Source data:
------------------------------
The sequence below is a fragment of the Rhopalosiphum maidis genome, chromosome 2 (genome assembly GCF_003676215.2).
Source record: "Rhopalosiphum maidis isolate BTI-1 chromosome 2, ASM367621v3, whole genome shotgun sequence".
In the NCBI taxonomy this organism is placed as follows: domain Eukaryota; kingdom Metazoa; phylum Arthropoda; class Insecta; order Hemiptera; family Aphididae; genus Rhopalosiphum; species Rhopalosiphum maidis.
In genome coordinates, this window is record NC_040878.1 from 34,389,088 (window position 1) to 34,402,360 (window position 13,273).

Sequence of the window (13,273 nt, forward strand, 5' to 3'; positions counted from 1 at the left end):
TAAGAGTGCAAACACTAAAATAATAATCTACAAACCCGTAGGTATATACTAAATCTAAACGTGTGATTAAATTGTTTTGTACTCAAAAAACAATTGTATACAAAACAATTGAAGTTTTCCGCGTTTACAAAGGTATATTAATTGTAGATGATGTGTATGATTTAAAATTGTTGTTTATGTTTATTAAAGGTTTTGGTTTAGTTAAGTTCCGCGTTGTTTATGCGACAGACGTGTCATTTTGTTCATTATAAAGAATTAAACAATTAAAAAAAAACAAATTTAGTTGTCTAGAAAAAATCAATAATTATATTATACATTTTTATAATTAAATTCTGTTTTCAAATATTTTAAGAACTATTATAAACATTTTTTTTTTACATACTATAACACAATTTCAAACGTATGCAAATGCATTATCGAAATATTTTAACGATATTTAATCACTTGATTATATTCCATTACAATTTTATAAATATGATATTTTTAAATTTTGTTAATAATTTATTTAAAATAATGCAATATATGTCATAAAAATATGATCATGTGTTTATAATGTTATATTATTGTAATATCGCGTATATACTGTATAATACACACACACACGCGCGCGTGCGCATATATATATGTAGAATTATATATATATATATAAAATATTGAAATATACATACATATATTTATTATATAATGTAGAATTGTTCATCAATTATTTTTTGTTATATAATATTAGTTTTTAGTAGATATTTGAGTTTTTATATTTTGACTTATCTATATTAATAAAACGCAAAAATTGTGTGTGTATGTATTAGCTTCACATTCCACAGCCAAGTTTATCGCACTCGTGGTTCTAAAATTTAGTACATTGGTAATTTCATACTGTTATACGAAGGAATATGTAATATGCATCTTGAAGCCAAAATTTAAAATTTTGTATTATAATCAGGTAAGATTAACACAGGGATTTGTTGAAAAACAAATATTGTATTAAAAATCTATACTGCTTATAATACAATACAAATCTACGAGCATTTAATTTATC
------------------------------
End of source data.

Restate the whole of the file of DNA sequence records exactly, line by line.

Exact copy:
The sequence below is a fragment of the Rhopalosiphum maidis genome, chromosome 2 (genome assembly GCF_003676215.2).
Source record: "Rhopalosiphum maidis isolate BTI-1 chromosome 2, ASM367621v3, whole genome shotgun sequence".
In the NCBI taxonomy this organism is placed as follows: domain Eukaryota; kingdom Metazoa; phylum Arthropoda; class Insecta; order Hemiptera; family Aphididae; genus Rhopalosiphum; species Rhopalosiphum maidis.
In genome coordinates, this window is record NC_040878.1 from 34,389,088 (window position 1) to 34,402,360 (window position 13,273).

Sequence of the window (13,273 nt, forward strand, 5' to 3'; positions counted from 1 at the left end):
TAAGAGTGCAAACACTAAAATAATAATCTACAAACCCGTAGGTATATACTAAATCTAAACGTGTGATTAAATTGTTTTGTACTCAAAAAACAATTGTATACAAAACAATTGAAGTTTTCCGCGTTTACAAAGGTATATTAATTGTAGATGATGTGTATGATTTAAAATTGTTGTTTATGTTTATTAAAGGTTTTGGTTTAGTTAAGTTCCGCGTTGTTTATGCGACAGACGTGTCATTTTGTTCATTATAAAGAATTAAACAATTAAAAAAAAACAAATTTAGTTGTCTAGAAAAAATCAATAATTATATTATACATTTTTATAATTAAATTCTGTTTTCAAATATTTTAAGAACTATTATAAACATTTTTTTTTTACATACTATAACACAATTTCAAACGTATGCAAATGCATTATCGAAATATTTTAACGATATTTAATCACTTGATTATATTCCATTACAATTTTATAAATATGATATTTTTAAATTTTGTTAATAATTTATTTAAAATAATGCAATATATGTCATAAAAATATGATCATGTGTTTATAATGTTATATTATTGTAATATCGCGTATATACTGTATAATACACACACACACGCGCGCGTGCGCATATATATATGTAGAATTATATATATATATATAAAATATTGAAATATACATACATATATTTATTATATAATGTAGAATTGTTCATCAATTATTTTTTGTTATATAATATTAGTTTTTAGTAGATATTTGAGTTTTTATATTTTGACTTATCTATATTAATAAAACGCAAAAATTGTGTGTGTATGTATTAGCTTCACATTCCACAGCCAAGTTTATCGCACTCGTGGTTCTAAAATTTAGTACATTGGTAATTTCATACTGTTATACGAAGGAATATGTAATATGCATCTTGAAGCCAAAATTTAAAATTTTGTATTATAATCAGGTAAGATTAACACAGGGATTTGTTGAAAAACAAATATTGTATTAAAAATCTATACTGCTTATAATACAATACAAATCTACGAGCATTTAATTTATC